Phyllis C. Zee, MD, PhD: November 11, 2019


 In a recent John Hopkins study over 74% of veterans reported having insomnia, a figure that’s even higher in veterans diagnosed with Post Traumatic Stress Disorder (PTSD).


Phyllis C. Zee, MD, PhD

Chief of Sleep Medicine, Department of Neurology, Northwestern University


A new survey entitled “How America Sleeps and Wakes” has uncovered that 90% of patients with insomnia or sleeping difficulties agreed that “having a good night’s sleep” means having a “good day” the next morning.1 The survey, recently presented at the 2019 World Sleep Congress, explores the impact of insomnia or sleeping difficulties on individual performance, interpersonal relationships and psychosocial behavior. The data also shows that next-day functioning is of high importance to people with insomnia or sleeping difficulties, yet most do not wake ready.

  • Approximately two-thirds of patients rated “waking up refreshed and ready to start the day” and “being able to function normally throughout the day” as “very important” in managing their insomnia or sleeping difficulties (63% and 64%, respectively).1
  • When they wake up the next day after not having a good night’s sleep, 67% of patients reported feeling tired or fatigued, and only 7% reported feeling “ready to start their day.”1
  • Approximately 93% of patients who experienced sleepiness or grogginess in the morning reported having these difficulties at least two to three times per week.1

The survey was conducted online by The Harris Poll, on behalf of Eisai Inc., between February 14 and March 8, 2019, among over 1000 adults.

On November 11, 2019, Phyllis C. Zee, MD, PhD, Chief of Sleep Medicine, Department of Neurology, Northwestern University, and a “How America Sleeps and Wakes” survey advisor, will share the findings of the survey with your viewers, which also demonstrate that household cohabitants are negatively impacted in unexpected ways.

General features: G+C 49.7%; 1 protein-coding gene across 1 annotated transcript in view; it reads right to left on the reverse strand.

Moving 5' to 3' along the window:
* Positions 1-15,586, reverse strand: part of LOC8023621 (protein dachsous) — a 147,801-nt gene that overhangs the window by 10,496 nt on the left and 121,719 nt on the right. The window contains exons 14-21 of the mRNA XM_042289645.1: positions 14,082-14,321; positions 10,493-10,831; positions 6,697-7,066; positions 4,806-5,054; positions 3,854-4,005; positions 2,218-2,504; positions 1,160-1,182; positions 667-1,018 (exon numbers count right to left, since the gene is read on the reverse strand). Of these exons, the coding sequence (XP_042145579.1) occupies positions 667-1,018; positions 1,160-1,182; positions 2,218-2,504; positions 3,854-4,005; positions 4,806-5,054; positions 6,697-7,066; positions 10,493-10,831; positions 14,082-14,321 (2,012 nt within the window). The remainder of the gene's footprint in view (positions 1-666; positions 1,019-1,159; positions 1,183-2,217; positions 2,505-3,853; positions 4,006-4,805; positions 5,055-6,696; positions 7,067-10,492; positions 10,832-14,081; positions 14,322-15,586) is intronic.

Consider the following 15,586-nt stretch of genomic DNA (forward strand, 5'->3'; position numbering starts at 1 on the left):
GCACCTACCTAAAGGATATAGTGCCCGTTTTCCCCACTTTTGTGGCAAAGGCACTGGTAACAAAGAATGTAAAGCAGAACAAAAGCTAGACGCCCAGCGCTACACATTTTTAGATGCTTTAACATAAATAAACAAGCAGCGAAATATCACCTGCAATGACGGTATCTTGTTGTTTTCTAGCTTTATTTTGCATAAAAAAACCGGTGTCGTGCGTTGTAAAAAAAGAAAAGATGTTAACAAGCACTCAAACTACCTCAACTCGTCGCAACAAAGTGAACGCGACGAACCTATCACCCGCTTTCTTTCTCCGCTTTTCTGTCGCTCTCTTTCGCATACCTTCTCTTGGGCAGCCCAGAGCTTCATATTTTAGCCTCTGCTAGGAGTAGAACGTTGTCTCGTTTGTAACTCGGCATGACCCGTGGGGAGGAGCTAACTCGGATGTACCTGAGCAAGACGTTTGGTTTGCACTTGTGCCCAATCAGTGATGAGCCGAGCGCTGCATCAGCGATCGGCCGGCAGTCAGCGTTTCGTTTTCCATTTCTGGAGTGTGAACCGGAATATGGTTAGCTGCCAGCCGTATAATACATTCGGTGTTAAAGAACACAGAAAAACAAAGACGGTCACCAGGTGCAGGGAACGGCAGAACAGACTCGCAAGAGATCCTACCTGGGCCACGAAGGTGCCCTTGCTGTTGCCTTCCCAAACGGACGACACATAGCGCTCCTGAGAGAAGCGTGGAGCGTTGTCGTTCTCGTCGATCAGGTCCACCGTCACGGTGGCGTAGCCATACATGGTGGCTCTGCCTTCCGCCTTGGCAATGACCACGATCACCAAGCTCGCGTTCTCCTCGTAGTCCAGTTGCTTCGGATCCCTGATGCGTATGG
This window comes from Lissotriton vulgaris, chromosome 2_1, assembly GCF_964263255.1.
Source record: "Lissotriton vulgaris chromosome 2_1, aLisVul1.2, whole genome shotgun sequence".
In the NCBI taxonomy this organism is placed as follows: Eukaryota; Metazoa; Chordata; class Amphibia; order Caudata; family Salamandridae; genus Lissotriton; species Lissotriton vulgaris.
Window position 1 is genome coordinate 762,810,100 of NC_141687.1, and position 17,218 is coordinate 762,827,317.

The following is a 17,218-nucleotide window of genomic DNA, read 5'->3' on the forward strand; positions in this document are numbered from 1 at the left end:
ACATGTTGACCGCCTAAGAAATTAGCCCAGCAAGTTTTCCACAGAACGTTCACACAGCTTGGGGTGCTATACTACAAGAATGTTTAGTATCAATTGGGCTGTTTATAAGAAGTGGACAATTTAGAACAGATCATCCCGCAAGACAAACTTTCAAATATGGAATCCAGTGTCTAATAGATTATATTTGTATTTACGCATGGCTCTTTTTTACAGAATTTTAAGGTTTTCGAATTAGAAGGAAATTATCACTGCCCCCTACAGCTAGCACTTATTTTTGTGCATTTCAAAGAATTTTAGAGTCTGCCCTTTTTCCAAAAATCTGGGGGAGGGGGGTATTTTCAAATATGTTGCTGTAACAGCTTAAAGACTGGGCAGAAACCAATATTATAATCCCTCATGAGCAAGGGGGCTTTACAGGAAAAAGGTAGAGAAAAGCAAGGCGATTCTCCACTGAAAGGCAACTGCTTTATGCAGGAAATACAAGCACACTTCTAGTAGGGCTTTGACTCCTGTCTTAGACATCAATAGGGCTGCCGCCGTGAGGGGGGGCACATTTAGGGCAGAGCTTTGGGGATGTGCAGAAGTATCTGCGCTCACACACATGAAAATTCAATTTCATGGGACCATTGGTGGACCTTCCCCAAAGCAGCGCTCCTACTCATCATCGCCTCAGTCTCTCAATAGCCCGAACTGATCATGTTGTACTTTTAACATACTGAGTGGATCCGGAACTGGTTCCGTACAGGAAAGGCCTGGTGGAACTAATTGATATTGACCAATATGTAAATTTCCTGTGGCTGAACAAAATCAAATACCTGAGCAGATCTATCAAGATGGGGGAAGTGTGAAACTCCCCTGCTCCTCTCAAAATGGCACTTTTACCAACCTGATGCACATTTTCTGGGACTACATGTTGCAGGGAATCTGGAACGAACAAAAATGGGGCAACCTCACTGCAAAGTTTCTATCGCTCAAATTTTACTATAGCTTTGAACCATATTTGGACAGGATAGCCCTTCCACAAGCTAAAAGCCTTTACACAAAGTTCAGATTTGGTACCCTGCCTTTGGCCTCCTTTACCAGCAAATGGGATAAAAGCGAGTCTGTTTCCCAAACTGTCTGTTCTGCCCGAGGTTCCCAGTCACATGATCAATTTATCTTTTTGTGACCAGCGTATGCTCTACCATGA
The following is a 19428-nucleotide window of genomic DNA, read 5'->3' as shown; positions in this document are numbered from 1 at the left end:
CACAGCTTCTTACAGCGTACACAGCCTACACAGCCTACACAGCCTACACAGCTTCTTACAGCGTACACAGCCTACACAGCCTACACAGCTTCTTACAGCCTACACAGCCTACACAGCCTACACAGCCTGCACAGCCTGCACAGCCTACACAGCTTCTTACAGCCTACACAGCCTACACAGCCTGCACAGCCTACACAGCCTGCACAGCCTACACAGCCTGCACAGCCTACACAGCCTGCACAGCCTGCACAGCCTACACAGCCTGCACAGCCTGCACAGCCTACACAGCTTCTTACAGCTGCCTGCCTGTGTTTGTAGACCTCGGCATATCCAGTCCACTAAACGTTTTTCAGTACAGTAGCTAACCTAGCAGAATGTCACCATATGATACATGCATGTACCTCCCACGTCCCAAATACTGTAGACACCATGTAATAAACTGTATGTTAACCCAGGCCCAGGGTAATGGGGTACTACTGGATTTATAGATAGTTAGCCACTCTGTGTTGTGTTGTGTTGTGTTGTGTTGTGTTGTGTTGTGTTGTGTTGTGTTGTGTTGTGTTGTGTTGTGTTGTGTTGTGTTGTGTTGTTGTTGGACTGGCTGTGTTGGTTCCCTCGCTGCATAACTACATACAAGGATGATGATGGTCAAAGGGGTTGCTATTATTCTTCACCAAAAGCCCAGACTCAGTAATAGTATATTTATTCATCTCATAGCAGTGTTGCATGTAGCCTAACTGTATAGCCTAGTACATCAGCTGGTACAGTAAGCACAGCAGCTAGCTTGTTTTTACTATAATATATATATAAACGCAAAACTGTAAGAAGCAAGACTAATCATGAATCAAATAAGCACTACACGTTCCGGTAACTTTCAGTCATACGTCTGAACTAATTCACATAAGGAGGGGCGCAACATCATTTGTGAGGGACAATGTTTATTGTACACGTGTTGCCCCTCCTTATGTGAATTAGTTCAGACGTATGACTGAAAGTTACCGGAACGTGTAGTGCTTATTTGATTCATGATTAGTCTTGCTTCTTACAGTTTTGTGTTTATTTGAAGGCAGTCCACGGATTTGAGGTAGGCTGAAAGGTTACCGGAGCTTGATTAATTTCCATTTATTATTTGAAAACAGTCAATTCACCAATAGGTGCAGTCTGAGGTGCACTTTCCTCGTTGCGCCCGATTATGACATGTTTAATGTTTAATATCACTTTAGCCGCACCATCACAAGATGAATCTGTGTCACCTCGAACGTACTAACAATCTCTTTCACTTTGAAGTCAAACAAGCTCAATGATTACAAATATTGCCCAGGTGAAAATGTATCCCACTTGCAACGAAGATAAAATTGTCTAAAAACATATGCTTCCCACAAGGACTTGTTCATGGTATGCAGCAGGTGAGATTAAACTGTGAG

• More than eight in 10 cohabitants (85%) agreed that they themselves are more likely to have a good day when the person with insomnia or sleeping difficulties in the home has a good night’s sleep.1
  • Over half of cohabitants (53%) whose relatives experienced morning sleepiness or grogginess rated these difficulties as very or somewhat bothersome for themselves.1
  • When their partner or relative does not have a good night’s sleep, a quarter of cohabitants (26%) reported feeling tired or fatigued themselves.1

About Dr. Phyllis C. Zee:

Dr. Phyllis C. Zee is the Benjamin and Virginia T. Boshes Professor in Neurology and Director of the Sleep Disorders Center at Northwestern University’s Feinberg School of Medicine in Chicago, Illinois, where she is also Associate Director of the Center for Sleep and Circadian Biology.

A fellow of the American Academy of Sleep Medicine, fellow of the American Academy of Neurology, and member of the American Neurological Association, Dr. Zee has served on numerous national and international committees, NIH scientific review panels, and advisory boards. She is President of the Sleep Research Society, past Chair of the NIH Sleep Disorders Research Advisory Board, and a Deputy Editor for the journal SLEEP. Dr. Zee is the recipient of the 2011 American Academy of Neurology Sleep Science Award.

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